Calls for bipartisanship will be tested early
After a contentious last two years in Madison, a new State Legislature took office Monday. Leaders for both parties promised more bipartisanship the next two years.
"We have a lot of issues to deal with. Hopefully we can leave many of the contentious issues behind us," said the new Assembly Speaker Robin Vos (R-Burlington).
Republicans will once again have full control of the State Assembly, the State Senate and the governor's office.
One of the first things on their agenda is passing legislation that would make it easier to open a new iron ore mine in northern Wisconsin. That effort failed last year. The idea was to fast-track the proposed mine and its potential for hundreds of new jobs.
Democrats, who then controlled the State Senate, said the measure reduced too many environmental regulations.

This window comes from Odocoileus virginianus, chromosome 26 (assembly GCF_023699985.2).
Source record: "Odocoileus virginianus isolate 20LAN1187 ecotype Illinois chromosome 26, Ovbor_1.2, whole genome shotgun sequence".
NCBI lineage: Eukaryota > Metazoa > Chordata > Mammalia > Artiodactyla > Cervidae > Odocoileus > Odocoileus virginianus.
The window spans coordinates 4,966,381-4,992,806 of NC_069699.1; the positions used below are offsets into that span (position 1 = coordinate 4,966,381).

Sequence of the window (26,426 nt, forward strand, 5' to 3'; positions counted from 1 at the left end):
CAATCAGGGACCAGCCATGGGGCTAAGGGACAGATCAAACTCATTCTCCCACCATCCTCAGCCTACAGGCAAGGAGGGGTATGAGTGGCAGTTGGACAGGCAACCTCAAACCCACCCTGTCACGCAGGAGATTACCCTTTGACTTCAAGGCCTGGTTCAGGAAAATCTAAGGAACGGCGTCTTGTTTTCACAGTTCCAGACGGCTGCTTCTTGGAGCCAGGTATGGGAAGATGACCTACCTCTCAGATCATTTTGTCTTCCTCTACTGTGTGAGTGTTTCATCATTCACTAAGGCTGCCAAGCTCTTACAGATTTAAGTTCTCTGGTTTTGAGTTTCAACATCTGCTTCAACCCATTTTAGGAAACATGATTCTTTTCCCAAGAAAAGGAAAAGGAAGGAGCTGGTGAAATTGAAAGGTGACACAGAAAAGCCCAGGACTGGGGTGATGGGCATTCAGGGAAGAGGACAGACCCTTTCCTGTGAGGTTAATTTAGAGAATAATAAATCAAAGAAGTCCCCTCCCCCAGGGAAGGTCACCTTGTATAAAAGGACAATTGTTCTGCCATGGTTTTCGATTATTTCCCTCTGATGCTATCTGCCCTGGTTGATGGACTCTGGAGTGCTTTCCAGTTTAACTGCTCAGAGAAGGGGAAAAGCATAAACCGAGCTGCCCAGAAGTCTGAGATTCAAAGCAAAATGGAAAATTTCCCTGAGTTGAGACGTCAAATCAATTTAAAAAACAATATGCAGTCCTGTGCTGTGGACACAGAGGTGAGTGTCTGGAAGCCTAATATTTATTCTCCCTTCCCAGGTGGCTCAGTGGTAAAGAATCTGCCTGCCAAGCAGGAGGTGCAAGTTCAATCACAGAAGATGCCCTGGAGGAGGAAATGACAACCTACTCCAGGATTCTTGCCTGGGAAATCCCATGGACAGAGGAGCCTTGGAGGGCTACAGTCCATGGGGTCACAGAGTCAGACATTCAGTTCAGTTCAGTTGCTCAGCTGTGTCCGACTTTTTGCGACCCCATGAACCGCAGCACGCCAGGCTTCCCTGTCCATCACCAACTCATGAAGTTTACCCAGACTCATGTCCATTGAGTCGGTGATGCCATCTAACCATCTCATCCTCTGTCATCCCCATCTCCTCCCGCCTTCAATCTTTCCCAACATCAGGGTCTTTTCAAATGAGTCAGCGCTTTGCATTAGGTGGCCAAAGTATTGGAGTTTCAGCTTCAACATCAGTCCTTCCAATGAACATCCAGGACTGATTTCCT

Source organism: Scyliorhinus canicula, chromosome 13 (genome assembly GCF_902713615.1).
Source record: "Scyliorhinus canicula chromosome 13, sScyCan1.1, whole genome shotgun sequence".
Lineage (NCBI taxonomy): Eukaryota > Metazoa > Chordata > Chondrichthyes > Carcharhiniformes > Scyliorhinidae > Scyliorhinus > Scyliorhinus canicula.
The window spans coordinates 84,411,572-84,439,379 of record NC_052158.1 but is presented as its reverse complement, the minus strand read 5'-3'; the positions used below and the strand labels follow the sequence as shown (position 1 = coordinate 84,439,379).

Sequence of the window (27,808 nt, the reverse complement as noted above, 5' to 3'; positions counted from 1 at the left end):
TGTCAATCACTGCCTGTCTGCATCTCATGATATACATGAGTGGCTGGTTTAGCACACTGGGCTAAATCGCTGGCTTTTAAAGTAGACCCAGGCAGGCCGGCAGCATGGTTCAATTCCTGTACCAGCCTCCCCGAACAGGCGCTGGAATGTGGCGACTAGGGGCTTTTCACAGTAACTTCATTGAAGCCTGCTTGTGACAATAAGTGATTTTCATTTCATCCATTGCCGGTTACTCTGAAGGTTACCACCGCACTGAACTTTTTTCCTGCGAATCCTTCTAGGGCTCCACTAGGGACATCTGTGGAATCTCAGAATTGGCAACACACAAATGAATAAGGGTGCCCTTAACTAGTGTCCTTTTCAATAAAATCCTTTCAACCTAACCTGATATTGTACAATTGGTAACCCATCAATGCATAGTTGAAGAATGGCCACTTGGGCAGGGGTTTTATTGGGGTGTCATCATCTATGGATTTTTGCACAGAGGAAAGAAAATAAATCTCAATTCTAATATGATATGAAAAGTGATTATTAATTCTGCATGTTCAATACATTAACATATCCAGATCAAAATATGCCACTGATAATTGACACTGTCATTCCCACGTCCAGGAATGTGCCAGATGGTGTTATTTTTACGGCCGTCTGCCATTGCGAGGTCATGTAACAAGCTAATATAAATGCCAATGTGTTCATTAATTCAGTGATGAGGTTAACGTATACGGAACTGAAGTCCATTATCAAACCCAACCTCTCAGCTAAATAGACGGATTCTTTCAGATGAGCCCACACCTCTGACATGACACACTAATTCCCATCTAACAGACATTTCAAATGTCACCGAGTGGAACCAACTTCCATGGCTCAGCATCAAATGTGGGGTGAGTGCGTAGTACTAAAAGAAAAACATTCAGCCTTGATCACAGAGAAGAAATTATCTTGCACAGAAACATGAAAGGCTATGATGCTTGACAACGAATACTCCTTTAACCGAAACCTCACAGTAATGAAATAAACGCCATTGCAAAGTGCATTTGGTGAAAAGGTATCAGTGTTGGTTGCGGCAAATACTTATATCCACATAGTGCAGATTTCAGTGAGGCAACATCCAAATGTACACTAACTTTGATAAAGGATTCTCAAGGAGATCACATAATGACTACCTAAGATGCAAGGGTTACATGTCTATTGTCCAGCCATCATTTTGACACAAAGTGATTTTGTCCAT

It's not publicly known yet what, if any, changes there will be this time around. However, Democrats say it will show whether Republicans are serious about bipartisanship.
"It really will set the tone especially as we enter into the budget process which is always, you know, somewhat cantankerous among the two sides," said State Rep. Steve Doyle (D-Onalaska).
"If we can start out with a positive vote, a bipartisan vote, on the mining bill I think that will be a tone that carries through the next two years," he added.
Both parties are promising to focus on jobs and the economy. Democrats say they hope to help pass legislation to improve worker training in the state.
"The big thing we want the people of Wisconsin to know is that we're looking to work in a bipartisan way with Republicans," said the new Senate Minority Leader Chris Larson (D-Milwaukee).
Vos says more civility can mean more progress.
"Between now and the end of the session, we are hopefully going to have one of the most productive in our state's history," said Vos.
Republican Scott Fitzgerald remains as Senate Majority Leader. Democrat Peter Barca remains as Assembly Minority Leader.
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